This post, by Joe McKinney, originally appeared on the Moonbooks site on 4/11/12.
There is a fine art to scaring people, and like all art, it is the product of raw talent honed by craft and technique. No one can teach raw talent, of course. You either have it or you don’t. But craft and technique can be taught, and in the following few sections I’m going to walk you through five basic characteristics that all great horror stories share. Learn to incorporate these into your stories, and you’ll find your stories make more sense and, hopefully, sell better.
First, let’s talk about your story’s setting.
The key to good, memorable horror is much the same as it is in the business world – location, location, location. Many beginning writers come up with potentially great settings, be it an abandoned town, or a graveyard, or a mill, or a big scary house, and then fail to carry through on its potential. As a result, their great setting never rises above the tired old mainstays of B grade horror.
Think about all the great works of horror you’ve ever read. My guess is that, in every single one, you can point to the setting and say, “That right there sealed the deal for me. When the mother and child were trapped in that Pinto in Cujo, I was scared. When the priests entered Regan’s room in The Exorcist, I felt her bedroom door close behind me. When Pennywise the Clown spoke to the children of Derry, Maine through the drains in their bathrooms, I wanted to escape.”
But why does Stephen King’s story about a creepy old hotel in the middle of nowhere get the scares, and Joe Schmoe’s story set in a similar creepy old hotel fail to deliver? Well, think of some of the words I used in the previous paragraph. “Trapped.” “The door close behind me…” “Escape.” In every sense, the effect created is one of insularity. Through the characters in the story, we get a sense that we are closed off from the rest of the world, that we are no longer free or able to run away, that we are shut in with something very bad.
This explains why old graveyards, or cabins deep in the woods, or small towns, are such common destinations for the horror story. But it doesn’t explain why they work. The challenge, you see, is to show, through your characters, the setting going through a change. The way your characters perceive the setting is key. Think about the movie Jaws for a second. Remember when Brodie, Quint and Hooper are headed out to sea, and they get drunk and trade sea stories? They’re laughing and having a great time. Some might say they’re simply whispering in the dark, but the result is effective nonetheless. The sea seems a peaceful, welcoming place. But the next day, as they engage the shark, and it starts to wreck their boat, they begin to feel small and helpless, fighting for their lives in a hostile, brutal environment. The sea has not changed, obviously. It’s the same sea that seemed so comforting for them the night before. What’s changed is their perception of the sea. The characters in all great horror stories show this changing reaction to the settings in which they find themselves.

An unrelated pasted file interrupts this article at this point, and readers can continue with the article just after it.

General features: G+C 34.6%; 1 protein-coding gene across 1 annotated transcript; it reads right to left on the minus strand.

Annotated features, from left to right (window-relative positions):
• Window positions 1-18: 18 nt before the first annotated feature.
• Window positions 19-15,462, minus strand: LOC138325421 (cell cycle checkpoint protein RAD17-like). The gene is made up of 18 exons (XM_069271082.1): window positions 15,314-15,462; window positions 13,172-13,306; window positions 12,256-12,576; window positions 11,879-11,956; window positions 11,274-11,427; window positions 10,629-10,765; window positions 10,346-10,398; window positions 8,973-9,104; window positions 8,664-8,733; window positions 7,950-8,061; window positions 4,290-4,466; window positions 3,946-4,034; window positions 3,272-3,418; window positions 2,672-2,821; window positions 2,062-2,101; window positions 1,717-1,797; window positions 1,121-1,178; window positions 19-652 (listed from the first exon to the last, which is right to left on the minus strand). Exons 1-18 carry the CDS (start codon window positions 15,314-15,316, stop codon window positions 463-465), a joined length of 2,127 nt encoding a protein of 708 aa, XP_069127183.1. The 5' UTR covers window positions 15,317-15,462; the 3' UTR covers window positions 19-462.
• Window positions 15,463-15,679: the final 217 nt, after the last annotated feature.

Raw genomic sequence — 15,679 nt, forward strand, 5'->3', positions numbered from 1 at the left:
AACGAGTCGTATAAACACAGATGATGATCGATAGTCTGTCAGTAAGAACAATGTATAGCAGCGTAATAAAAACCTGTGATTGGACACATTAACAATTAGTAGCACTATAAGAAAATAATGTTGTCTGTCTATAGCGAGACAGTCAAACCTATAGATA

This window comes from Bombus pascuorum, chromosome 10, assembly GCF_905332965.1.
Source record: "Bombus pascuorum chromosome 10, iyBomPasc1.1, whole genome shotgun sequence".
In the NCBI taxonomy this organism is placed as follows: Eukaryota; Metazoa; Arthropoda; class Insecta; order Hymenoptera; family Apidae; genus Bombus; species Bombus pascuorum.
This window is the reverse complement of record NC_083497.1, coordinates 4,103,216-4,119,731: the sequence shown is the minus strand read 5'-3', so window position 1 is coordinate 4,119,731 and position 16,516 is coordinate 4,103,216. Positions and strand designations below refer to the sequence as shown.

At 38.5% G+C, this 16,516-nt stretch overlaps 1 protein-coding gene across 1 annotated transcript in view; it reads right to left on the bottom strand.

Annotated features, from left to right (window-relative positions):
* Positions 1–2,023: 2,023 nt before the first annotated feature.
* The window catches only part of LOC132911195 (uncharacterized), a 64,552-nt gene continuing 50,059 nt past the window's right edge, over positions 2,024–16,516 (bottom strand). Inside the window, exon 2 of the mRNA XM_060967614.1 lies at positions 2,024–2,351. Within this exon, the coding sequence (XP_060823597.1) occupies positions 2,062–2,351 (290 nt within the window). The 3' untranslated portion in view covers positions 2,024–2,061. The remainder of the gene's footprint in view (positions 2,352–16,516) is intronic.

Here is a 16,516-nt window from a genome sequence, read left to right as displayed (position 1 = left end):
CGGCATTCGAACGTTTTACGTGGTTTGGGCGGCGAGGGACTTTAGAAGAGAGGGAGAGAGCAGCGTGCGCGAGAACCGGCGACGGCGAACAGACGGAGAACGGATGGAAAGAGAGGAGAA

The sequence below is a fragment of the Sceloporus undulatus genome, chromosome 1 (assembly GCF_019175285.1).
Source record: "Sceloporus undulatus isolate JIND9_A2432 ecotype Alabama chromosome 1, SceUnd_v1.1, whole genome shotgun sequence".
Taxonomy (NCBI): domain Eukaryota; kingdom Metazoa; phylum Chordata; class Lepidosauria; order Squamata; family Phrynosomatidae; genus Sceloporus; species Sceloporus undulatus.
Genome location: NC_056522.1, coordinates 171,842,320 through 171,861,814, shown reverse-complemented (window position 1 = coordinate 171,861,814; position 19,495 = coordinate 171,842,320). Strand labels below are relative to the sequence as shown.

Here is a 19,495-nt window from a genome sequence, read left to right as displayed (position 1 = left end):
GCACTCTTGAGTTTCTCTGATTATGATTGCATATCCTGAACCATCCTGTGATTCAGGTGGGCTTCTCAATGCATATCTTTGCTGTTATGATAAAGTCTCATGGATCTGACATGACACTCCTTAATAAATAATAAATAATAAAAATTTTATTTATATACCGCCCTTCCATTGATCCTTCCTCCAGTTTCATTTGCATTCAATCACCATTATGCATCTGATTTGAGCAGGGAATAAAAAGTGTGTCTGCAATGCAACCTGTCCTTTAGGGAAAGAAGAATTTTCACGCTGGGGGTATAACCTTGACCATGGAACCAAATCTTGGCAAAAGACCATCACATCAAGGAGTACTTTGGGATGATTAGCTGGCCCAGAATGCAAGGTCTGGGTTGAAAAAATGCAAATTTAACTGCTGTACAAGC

To achieve this in your own writing, you need to make readers feel that what was once familiar and comforting has suddenly become oppressive and menacing. In other words, you need to change your characters’ attitude toward the setting, and you do this by showing the setting before and after the horror takes the stage. If you’re sending your protagonist into a small town, you might start off by making that small town feel comforting, friendly, perhaps even nostalgic. Once you’ve established this, you’re free to turn the thumbscrews.
There’s no set rule on how long you have to take to create this feeling of comfort, of normalcy, but you do need to create it. Horror is, after all, the intrusion of the extraordinary into the ordinary, and if you’re going to make that work you have to first create normalcy. A comfortable, familiar setting that suddenly becomes hostile and claustrophobic is the best way to do this.